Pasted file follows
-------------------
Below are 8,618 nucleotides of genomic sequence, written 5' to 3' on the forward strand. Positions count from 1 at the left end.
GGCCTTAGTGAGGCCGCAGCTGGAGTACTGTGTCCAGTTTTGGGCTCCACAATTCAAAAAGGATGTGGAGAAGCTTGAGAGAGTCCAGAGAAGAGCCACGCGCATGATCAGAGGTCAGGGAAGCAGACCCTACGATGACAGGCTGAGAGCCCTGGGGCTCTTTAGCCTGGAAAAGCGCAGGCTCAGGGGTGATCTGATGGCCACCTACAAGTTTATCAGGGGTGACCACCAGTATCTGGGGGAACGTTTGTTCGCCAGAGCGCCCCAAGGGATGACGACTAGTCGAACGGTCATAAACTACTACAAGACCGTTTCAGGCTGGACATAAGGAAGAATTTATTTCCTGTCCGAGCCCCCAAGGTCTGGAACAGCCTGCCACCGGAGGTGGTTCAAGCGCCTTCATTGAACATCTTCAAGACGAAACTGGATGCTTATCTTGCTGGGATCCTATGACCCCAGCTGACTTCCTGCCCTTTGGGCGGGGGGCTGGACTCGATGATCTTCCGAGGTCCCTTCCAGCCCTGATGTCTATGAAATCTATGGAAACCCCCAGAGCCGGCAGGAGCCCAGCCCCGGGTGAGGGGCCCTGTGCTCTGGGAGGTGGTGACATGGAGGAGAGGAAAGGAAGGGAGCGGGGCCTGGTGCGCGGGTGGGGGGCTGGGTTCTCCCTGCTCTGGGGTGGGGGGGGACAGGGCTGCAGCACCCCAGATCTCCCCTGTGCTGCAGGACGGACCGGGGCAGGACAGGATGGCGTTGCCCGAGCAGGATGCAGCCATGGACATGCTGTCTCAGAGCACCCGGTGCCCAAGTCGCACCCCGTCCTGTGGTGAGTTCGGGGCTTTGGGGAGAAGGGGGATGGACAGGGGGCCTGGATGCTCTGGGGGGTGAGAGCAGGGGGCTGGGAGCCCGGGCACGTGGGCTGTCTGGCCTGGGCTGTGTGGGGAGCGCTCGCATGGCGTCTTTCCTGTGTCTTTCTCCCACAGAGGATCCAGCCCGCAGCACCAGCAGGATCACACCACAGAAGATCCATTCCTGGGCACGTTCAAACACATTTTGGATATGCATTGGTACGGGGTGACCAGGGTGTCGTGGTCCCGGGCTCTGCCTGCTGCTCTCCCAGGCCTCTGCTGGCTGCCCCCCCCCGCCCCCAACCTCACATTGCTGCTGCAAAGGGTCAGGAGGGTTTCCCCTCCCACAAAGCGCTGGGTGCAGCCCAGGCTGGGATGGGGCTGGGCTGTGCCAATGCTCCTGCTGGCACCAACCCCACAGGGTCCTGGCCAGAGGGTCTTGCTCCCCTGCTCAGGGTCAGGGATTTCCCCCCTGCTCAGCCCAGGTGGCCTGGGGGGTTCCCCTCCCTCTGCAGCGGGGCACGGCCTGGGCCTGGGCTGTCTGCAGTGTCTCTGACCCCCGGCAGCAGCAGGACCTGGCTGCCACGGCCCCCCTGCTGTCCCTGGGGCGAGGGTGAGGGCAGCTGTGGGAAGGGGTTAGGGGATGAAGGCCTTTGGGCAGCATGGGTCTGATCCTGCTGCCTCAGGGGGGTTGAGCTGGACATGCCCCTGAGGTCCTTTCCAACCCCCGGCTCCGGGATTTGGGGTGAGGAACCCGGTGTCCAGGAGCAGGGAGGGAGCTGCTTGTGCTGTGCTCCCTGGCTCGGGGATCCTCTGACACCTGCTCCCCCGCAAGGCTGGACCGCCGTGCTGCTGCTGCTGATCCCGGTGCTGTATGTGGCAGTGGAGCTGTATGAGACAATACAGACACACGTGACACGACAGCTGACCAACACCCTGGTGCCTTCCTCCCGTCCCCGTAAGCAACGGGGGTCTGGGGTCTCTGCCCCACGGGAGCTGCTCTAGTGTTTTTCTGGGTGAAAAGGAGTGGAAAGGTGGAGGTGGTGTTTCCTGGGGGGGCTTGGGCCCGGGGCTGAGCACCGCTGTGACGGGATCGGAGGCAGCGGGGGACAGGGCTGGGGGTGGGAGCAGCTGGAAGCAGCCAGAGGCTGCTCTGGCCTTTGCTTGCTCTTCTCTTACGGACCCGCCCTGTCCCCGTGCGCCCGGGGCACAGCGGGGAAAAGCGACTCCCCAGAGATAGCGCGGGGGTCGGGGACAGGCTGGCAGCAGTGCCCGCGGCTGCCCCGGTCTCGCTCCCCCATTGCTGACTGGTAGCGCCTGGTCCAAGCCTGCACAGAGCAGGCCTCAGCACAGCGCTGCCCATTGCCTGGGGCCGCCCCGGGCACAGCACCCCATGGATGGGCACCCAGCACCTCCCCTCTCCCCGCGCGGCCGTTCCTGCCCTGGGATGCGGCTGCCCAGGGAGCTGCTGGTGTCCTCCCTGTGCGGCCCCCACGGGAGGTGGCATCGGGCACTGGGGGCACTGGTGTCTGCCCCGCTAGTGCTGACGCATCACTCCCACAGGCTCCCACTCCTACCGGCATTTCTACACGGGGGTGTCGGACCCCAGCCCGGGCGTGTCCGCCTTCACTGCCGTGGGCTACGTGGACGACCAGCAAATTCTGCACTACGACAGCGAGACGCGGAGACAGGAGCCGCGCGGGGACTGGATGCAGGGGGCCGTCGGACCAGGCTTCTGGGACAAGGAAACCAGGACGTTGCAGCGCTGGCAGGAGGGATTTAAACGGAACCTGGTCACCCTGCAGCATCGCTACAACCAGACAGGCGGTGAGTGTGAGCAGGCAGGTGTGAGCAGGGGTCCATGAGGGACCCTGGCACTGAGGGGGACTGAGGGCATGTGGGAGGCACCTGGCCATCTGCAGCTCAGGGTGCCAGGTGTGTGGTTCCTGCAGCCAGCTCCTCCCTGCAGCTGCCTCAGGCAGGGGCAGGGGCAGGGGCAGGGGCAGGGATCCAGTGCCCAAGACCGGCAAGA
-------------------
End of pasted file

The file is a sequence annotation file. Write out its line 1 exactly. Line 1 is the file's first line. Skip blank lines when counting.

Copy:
Below are 8,618 nucleotides of genomic sequence, written 5' to 3' on the forward strand. Positions count from 1 at the left end.